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Press release


  • 22 February 2006

‘Tablet’ gives parents a pupil’s-eye view of classroom


Childs play: Learning a new lesson on the Homework interactive tablet

Child's play: Learning a new lesson on the Homework interactive tablet

A high-tech learning tool developed by University of Sussex researchers is giving parents a pupil's-eye view of what their children get up to in class - all from the comfort of home.

Researchers from the Human Centred Technology Group at the University of Sussex, together with TV production company Open Mind and Channel 4's educational arm, 4Learning, have developed the Homework Project - a pioneering electronic teaching and learning system.

The aim was to combine educational technology, TV production and Artificial Intelligence to enhance learning in and outside of the classroom. The system comprises an interactive "whiteboard" (electronic screen) and individual portable screens or "tablets" (rather like fold-away laptops) for each pupil.

The prototype has so far been tested by six- and seven-year-old pupils, their teachers and parents. Earlier workshops at Westdene School, Brighton and Patcham House Special School, Brighton, helped developers to refine the prototype. Little Horsted Primary School in Uckfield, East Sussex, has just completed the latest trial.

The teacher uses a whiteboard - a kind of giant touch-screen PC - for class lessons, while pupils can work on their own using the tablets. The teacher can then monitor every child, even sending messages offering help or fresh instructions. All this information is stored on the tablet, which the children can take home to show their parents.

The tablet, which is run off batteries or the mains, can be viewed by the parents without the need for the internet. There's no need to plug it into a TV or computer either. By clicking on an interactive picture screen, parents can view:

  • Activities that the child has completed at school that day and previously, along with lesson plans, photos, film, music, worksheets and fun items, sent direct to each tablet;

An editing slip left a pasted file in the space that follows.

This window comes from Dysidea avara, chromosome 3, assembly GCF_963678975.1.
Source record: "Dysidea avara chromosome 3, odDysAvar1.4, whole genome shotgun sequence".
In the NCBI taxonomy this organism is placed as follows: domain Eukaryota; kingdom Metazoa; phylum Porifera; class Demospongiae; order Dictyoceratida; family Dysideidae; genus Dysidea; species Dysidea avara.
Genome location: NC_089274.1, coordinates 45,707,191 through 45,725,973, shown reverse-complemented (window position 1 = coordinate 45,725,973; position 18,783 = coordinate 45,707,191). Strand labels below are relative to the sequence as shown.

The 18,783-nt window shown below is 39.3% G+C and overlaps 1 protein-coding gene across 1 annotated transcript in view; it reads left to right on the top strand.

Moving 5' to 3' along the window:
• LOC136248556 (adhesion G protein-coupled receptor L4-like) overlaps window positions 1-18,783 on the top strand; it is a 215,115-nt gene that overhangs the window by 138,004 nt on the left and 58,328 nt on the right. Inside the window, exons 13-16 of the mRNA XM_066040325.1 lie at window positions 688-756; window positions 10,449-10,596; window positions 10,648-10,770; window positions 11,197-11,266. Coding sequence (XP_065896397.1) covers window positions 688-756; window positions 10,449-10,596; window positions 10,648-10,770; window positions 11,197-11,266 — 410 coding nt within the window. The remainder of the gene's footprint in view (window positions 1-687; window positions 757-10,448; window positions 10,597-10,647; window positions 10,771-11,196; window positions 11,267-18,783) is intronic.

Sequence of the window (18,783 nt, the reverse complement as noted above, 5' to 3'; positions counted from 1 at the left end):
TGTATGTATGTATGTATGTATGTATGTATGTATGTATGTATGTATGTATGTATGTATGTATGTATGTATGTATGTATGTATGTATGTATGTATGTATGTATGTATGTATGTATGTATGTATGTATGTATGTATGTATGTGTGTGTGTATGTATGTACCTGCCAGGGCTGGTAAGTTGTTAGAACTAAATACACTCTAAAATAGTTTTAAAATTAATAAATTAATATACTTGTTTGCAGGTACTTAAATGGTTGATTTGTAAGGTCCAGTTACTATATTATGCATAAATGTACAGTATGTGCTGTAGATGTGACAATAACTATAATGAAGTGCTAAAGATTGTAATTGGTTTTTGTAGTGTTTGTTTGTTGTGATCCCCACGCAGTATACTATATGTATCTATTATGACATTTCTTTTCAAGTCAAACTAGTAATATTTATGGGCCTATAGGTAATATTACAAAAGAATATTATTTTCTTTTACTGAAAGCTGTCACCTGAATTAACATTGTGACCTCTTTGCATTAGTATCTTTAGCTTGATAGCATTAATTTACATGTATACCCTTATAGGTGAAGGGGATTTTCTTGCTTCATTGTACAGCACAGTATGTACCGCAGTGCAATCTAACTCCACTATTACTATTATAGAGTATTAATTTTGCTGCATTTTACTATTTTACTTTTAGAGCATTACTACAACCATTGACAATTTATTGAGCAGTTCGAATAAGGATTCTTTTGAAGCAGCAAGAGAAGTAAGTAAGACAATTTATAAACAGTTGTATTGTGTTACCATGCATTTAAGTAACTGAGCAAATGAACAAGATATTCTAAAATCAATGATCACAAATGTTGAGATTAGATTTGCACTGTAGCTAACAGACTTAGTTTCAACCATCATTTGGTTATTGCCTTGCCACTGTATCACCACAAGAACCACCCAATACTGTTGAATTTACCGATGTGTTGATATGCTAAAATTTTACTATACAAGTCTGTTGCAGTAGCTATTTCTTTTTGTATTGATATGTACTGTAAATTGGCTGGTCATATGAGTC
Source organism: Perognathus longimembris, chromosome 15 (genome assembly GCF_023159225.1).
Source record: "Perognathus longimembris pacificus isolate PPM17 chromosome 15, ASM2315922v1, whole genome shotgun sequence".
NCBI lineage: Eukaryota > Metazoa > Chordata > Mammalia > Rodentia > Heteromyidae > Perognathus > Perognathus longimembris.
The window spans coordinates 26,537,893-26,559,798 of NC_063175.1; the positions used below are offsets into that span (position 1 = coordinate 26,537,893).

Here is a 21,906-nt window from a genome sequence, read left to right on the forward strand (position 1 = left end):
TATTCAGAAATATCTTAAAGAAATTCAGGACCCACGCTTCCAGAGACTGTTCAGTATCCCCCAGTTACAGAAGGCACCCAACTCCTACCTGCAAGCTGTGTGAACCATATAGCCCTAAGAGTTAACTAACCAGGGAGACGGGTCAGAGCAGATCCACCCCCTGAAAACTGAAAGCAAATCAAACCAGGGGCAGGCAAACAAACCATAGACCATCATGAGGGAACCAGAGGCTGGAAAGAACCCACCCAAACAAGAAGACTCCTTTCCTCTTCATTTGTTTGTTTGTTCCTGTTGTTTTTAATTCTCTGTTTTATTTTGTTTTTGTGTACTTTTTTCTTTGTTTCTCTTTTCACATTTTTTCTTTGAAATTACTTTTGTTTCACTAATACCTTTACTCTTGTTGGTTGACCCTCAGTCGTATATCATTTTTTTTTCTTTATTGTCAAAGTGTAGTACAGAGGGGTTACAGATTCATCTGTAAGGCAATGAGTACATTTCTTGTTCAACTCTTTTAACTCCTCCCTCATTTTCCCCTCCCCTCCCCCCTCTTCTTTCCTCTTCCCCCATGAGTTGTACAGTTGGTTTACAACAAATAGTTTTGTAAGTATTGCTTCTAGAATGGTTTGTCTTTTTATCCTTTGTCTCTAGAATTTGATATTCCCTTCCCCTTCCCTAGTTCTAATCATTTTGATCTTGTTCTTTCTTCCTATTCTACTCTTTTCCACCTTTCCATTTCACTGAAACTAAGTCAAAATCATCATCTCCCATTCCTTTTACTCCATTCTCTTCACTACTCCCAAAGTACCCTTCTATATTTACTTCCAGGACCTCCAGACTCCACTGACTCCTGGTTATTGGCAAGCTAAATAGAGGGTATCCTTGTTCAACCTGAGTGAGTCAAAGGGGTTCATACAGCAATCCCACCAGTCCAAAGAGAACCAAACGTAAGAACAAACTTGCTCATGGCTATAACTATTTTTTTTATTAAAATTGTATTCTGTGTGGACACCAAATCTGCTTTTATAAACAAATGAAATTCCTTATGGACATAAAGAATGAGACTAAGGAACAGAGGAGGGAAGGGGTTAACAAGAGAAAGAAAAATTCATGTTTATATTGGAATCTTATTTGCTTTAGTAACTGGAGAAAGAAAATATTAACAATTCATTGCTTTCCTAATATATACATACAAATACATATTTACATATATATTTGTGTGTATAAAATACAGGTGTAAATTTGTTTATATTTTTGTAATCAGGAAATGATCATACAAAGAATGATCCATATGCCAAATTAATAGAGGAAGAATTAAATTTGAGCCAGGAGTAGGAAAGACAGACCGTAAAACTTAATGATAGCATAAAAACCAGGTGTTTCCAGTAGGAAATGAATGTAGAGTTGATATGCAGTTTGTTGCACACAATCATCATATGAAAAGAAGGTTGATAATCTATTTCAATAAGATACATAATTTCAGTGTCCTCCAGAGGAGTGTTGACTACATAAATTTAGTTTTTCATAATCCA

• homework activities set by the teacher;
  • tips for parents about the class and homework activities;
  • fun activities that relate to learning, but are not specific pieces of homework;
  • a messaging system that allows messages to be sent/received to/from the teacher.

Feedback so far has been very positive, says Professor Rose Luckin, who heads the University of Sussex research team. Professor Luckin says: "The interactive tablets are meant to enhance conventional learning - not to replace pen and paper. Parents are also able to share more actively in their child's learning."

She adds: "Additional funding will be needed now to develop the prototype into a commercial product that could be rolled out to schools across the country."

Notes for editors

The Homework Project has been funded so far by the Department of Trade and Industry, the Economic and Social Research Council and the Engineering and Physical Sciences Research Council, in association with the collaborative research programme PACCIT (People @ The Centre of Communication And Information Technologies).

For more information on the Homework Project, please visit http://ideas.fcs.sussex.ac.uk/projects/Homework/

For more information about Informatics at the University of Sussex, see www.sussex.ac.uk/informatics

University of Sussex Press office contacts: Maggie Clune or Jacqui Bealing. Tel: 01273 678888 or email M.T.clune@sussex.ac.uk or J.A.Bealing@sussex.ac.uk

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